A few interesting facts about red and grey squirrels

Where can I see red squirrels in Cornwall?

The only place to see Red Squirrels in Cornwall at the moment is at Paradise Park in Hayle. The squirrels here are part of a captive breeding programme, which has provided young captive bred red squirrels for release where populations of grey squirrels allow, including the successful red squirrel project in Anglesey, where a cull of grey squirrels on the island has saved the native red squirrel population, which was down to a handful of individuals. Discounted tickets to Paradise Park are included in our membership package.

How do I tell the difference between a red and grey squirrel?

The main difference is size; red squirrels are about half the size of a grey squirrel, weighing approximately 250g instead of 500g. Red squirrels also have ear tufts, and their ears are elongated and pointy. Grey squirrel's ears are small and rounded, rather like a rat. The colour of a squirrel's coat is not a reliable guide to identification. Some grey squirrels can have coats that appear to be red - often down the sides - and some red squirrels have coats that look quite grey, especially in shaded forest areas.

How many red squirrels are there in the UK?

The red squirrel population in the UK stands at about 120,000 individuals. Of these 75% are in Scotland. By comparison there are estimated to be 3 to 5 million grey squirrels in the UK.

What do red and grey squirrels eat?

Red squirrels eat mainly tree seeds but in spring and early summer they also eat the buds, flowers and shoots of both deciduous and coniferous trees. Other foods include fruits, berries, caterpillars and fungi. Unlike grey squirrels, reds cannot digest seeds with high tannin content, such as acorns, which limits the food sources available for reds. Grey squirrels share food sources with reds however, unlike reds; grey squirrels can feed on seeds with high tannin content, such as acorns, thanks to differences in digestive physiology. As a result, more food sources are available to them and tend to put on 20% in body weight over the autumn, compared with 10% for reds. Grey squirrels also eat birds eggs, and research is being undertaken to establish whether the fall in songbird numbers in the UK could be related to the dense populations of grey squirrels in most English woods.

What habitat do red squirrels like?

Red squirrels are often associated with conifer forests. This is not because this is their favourite habitat, but because it is the only habitat where they have a slight competitive advantage over the grey squirrel. In fact, their preferred habitat is mixed deciduous woodland with occasional conifers, giving a wide range of food sources, from hazel nuts and sweet chestnuts to pine cones.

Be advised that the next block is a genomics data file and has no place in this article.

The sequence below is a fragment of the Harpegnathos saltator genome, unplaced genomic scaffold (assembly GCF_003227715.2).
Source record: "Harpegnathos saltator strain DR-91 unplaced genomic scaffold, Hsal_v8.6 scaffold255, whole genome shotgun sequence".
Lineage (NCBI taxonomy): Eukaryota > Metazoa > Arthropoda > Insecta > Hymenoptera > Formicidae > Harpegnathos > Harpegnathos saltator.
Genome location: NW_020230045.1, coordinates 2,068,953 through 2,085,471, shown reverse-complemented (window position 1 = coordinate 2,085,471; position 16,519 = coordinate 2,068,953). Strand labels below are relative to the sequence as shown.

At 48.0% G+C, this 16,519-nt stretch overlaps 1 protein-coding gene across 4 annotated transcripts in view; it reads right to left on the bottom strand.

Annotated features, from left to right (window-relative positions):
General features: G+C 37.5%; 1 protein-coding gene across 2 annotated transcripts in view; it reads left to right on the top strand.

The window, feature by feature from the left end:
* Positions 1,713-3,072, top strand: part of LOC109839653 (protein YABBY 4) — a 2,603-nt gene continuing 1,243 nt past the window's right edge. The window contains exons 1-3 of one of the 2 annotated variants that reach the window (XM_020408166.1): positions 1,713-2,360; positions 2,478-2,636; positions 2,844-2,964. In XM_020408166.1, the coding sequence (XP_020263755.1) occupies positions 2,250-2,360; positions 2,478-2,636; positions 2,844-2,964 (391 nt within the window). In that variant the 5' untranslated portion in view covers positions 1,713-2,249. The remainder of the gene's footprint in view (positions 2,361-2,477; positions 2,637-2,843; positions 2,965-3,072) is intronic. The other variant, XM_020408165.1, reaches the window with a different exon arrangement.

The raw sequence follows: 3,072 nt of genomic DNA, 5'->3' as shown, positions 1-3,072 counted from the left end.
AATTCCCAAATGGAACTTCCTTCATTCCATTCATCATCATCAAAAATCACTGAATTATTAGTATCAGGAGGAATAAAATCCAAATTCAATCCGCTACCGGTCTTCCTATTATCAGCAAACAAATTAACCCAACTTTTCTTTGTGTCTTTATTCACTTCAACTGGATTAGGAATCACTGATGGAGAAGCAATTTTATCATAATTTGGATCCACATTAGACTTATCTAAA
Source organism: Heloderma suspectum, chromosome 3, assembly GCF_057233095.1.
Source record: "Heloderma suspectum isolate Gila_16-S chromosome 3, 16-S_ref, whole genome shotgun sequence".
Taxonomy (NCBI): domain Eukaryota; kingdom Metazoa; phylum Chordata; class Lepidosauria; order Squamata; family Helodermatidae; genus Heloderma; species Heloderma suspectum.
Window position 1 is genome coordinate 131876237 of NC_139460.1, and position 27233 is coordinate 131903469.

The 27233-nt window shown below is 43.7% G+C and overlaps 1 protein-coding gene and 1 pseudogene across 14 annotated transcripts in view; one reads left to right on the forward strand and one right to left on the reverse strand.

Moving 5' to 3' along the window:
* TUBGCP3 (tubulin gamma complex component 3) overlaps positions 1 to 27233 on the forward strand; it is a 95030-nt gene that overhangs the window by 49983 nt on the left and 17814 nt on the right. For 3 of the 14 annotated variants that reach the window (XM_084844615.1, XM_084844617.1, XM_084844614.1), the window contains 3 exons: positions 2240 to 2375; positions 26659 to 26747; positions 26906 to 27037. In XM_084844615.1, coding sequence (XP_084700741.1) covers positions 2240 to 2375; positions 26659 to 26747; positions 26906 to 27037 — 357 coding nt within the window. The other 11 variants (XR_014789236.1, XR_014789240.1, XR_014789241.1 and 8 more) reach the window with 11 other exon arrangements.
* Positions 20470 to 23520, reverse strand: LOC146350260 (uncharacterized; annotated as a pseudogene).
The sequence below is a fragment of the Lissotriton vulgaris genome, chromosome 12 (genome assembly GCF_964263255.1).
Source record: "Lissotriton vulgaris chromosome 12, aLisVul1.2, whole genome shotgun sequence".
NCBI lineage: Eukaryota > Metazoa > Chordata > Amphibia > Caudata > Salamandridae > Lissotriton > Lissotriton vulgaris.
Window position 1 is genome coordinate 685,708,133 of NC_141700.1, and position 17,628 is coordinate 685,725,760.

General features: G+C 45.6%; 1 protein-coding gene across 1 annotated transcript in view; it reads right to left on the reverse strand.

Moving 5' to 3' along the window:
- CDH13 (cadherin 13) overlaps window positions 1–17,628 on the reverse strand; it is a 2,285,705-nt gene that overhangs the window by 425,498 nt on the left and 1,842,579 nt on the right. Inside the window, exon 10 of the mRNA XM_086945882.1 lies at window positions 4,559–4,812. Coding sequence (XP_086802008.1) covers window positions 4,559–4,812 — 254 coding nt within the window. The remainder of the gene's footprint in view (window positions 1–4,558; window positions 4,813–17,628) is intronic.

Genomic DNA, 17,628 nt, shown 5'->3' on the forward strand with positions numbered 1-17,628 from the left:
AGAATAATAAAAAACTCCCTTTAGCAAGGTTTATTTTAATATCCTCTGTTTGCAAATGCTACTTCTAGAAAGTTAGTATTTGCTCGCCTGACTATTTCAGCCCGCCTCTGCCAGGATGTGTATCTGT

I'd like to plant some trees which would help a red squirrel population in the future, what's best to plant?

If you'd like something which will fruit quickly and not get too large then elder or hazel are best; both usually fruit within ten years of being planted. These also provide food for other small mammals (including dormice) and birds. If you'd prefer something larger, walnut or sweet chestnut are both stunning trees and once they start producing nuts provide an excellent food resource. If you only want to plant one or two trees it's particularly helpful to plant them in a run of hedging, as a large tree will make travelling along a hedge more appealing for a red squirrel.

Why can't red and grey squirrels co-habit?

Grey squirrels compete more successfully than red squirrels for food and habitat, they are larger and more robust, and can digest seeds with high tannin content, such as acorns, more efficiently. This means grey squirrels can access a more abundant food supply than red squirrels. As a result, the arrival of grey squirrels in an area occupied by red squirrels tends to cause reduced red squirrel breeding and survival rates leading to a gradual decline in their numbers. In addition, grey squirrels can also carry squirrelpox virus (SQPV), which causes severe clinical disease and mortality in red squirrels without causing any symptoms in the grey carriers. The presence of this disease in grey squirrels in England and Wales has caused the replacement of red squirrels by grey squirrels to happen 17 to 25 times faster than where the greys do not carry the disease. This is why the removal of grey squirrels from the proposed areas for red squirrel reintroductions is absolutely essential. Outbreaks of squirrel pox in red squirrel populations cause absolute devastation, for example, in 2009-2010 squirrel pox in the red squirrel population on Merseyside reduced the red squirrel population by approximately 90%.

Is it legal to kill grey squirrels, surely they are protected wildlife?

It is perfectly legal to kill grey squirrels, and has been since 1937 when the UK Government declared them to be an invasive non-native species. The Grey Squirrel Order of that year made it illegal to import, keep, provide veterinary support to, or release grey squirrels into the wild. Grey squirrels were further defined as a pest species by further government orders in the 1940s, due to their impact on forestry. Much more recently (2007), the UK Minister for Biodiversity declared the grey squirrel to be one of the three most destructive non-native species ever released into the UK. The main reason for this is that grey squirrels, and the disease they carry, are the main reason why red squirrels are on the edge of extinction in mainland England and Wales. As a pest species, it is legal to trap grey squirrels with humane, live catch traps and then kill them. Grey squirrel control is undertaken by trained operators, following an agreed set of guidelines.